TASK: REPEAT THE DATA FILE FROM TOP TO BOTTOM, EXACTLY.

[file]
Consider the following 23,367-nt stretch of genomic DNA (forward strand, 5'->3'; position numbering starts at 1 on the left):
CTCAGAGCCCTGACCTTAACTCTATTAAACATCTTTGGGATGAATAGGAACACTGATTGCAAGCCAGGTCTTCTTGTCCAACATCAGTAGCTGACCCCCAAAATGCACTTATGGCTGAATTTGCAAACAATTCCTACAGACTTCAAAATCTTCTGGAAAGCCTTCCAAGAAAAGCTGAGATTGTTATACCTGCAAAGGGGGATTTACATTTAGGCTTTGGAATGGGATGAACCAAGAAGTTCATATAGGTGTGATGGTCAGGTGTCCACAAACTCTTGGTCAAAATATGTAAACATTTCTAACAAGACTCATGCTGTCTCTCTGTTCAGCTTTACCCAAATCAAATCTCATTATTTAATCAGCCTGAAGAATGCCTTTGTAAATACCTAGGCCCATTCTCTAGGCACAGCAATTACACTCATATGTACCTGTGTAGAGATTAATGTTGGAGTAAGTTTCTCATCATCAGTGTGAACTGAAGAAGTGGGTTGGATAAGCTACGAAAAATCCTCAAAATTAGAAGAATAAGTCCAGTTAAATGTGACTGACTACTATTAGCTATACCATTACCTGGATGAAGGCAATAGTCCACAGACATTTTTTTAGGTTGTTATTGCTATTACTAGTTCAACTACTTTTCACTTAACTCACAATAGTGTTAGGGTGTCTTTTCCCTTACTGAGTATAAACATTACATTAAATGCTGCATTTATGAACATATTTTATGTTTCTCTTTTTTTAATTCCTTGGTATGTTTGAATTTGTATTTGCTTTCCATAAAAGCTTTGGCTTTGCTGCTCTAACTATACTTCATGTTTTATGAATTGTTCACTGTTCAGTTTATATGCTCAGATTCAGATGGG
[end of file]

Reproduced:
Consider the following 23,367-nt stretch of genomic DNA (forward strand, 5'->3'; position numbering starts at 1 on the left):
CTCAGAGCCCTGACCTTAACTCTATTAAACATCTTTGGGATGAATAGGAACACTGATTGCAAGCCAGGTCTTCTTGTCCAACATCAGTAGCTGACCCCCAAAATGCACTTATGGCTGAATTTGCAAACAATTCCTACAGACTTCAAAATCTTCTGGAAAGCCTTCCAAGAAAAGCTGAGATTGTTATACCTGCAAAGGGGGATTTACATTTAGGCTTTGGAATGGGATGAACCAAGAAGTTCATATAGGTGTGATGGTCAGGTGTCCACAAACTCTTGGTCAAAATATGTAAACATTTCTAACAAGACTCATGCTGTCTCTCTGTTCAGCTTTACCCAAATCAAATCTCATTATTTAATCAGCCTGAAGAATGCCTTTGTAAATACCTAGGCCCATTCTCTAGGCACAGCAATTACACTCATATGTACCTGTGTAGAGATTAATGTTGGAGTAAGTTTCTCATCATCAGTGTGAACTGAAGAAGTGGGTTGGATAAGCTACGAAAAATCCTCAAAATTAGAAGAATAAGTCCAGTTAAATGTGACTGACTACTATTAGCTATACCATTACCTGGATGAAGGCAATAGTCCACAGACATTTTTTTAGGTTGTTATTGCTATTACTAGTTCAACTACTTTTCACTTAACTCACAATAGTGTTAGGGTGTCTTTTCCCTTACTGAGTATAAACATTACATTAAATGCTGCATTTATGAACATATTTTATGTTTCTCTTTTTTTAATTCCTTGGTATGTTTGAATTTGTATTTGCTTTCCATAAAAGCTTTGGCTTTGCTGCTCTAACTATACTTCATGTTTTATGAATTGTTCACTGTTCAGTTTATATGCTCAGATTCAGATGGG